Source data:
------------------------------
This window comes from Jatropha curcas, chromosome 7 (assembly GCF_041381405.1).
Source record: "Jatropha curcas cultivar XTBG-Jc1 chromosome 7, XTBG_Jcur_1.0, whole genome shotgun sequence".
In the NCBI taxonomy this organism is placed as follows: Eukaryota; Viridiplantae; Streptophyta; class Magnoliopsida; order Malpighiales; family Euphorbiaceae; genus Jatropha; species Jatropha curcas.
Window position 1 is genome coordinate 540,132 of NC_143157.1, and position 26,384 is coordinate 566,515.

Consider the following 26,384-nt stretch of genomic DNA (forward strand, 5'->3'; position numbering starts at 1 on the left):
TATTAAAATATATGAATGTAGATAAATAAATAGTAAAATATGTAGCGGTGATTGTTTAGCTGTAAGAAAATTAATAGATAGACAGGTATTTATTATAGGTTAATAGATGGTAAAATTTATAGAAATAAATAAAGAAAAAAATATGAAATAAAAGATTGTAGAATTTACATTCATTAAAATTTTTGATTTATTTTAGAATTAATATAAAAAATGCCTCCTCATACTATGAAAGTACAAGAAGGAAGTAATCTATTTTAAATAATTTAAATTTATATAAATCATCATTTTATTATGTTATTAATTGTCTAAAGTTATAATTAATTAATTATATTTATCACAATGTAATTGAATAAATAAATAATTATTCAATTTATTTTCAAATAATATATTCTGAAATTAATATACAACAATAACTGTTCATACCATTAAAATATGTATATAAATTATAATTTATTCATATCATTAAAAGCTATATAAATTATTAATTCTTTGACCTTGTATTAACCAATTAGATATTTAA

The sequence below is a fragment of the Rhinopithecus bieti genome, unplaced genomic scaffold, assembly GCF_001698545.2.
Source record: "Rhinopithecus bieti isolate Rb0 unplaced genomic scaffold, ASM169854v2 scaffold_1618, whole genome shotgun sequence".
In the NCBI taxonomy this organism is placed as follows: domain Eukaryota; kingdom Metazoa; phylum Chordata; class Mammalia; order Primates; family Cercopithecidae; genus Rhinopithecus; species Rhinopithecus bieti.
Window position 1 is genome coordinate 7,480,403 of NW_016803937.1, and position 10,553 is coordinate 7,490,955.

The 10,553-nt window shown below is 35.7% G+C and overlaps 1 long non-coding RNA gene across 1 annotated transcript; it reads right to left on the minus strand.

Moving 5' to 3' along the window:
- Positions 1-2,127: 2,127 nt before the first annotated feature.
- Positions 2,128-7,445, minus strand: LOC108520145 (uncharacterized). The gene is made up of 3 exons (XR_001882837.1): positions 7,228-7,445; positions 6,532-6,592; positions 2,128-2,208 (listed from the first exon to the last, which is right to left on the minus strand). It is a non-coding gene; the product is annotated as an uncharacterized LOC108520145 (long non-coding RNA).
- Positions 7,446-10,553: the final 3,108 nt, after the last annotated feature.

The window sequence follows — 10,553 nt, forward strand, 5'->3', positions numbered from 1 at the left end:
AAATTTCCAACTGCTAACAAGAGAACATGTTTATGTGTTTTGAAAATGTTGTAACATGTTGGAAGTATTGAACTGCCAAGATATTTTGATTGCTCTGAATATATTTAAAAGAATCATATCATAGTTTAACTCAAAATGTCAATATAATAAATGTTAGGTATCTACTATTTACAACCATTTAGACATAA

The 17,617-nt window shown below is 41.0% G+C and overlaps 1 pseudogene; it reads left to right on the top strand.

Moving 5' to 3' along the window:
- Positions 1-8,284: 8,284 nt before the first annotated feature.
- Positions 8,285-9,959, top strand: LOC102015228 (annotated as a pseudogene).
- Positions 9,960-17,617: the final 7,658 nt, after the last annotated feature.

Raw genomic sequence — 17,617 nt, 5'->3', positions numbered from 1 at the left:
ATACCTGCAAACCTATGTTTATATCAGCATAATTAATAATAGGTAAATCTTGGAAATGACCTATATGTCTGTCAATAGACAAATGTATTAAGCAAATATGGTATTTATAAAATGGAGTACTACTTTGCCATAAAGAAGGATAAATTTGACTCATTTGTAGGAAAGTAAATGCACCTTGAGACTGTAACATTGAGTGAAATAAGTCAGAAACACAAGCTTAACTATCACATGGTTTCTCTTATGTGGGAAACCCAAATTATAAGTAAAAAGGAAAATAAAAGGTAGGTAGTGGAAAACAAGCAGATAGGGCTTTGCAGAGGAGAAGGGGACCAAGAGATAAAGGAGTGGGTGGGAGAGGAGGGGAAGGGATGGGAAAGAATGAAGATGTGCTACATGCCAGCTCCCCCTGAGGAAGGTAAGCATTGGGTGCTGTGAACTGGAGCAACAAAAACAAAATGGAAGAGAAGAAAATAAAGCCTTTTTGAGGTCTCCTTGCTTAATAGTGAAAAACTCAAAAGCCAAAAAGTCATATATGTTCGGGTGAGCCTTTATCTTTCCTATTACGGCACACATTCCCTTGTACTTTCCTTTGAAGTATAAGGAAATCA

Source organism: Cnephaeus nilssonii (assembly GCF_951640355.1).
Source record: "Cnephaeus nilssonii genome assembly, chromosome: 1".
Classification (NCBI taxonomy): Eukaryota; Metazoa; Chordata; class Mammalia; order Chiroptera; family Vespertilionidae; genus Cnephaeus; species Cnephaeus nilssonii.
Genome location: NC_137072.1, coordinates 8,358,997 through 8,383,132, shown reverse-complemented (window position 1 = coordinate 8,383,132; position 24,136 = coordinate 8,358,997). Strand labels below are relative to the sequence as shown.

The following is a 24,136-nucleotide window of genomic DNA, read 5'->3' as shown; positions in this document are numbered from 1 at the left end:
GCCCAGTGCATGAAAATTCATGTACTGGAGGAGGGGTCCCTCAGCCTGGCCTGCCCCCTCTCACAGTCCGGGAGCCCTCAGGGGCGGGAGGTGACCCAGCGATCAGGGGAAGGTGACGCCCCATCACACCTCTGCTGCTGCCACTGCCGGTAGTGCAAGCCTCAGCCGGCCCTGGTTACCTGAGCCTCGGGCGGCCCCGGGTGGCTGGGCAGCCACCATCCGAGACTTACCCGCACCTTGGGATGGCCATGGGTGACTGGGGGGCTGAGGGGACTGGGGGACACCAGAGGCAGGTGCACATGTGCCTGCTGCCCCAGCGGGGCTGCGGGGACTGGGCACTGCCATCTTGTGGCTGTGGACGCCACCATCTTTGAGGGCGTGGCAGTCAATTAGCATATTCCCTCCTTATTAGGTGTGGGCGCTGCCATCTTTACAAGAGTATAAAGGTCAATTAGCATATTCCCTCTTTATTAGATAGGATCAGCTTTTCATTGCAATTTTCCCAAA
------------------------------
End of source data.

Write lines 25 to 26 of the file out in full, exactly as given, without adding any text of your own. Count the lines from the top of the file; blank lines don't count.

Source organism: Cnephaeus nilssonii (assembly GCF_951640355.1).
Source record: "Cnephaeus nilssonii genome assembly, chromosome: 1".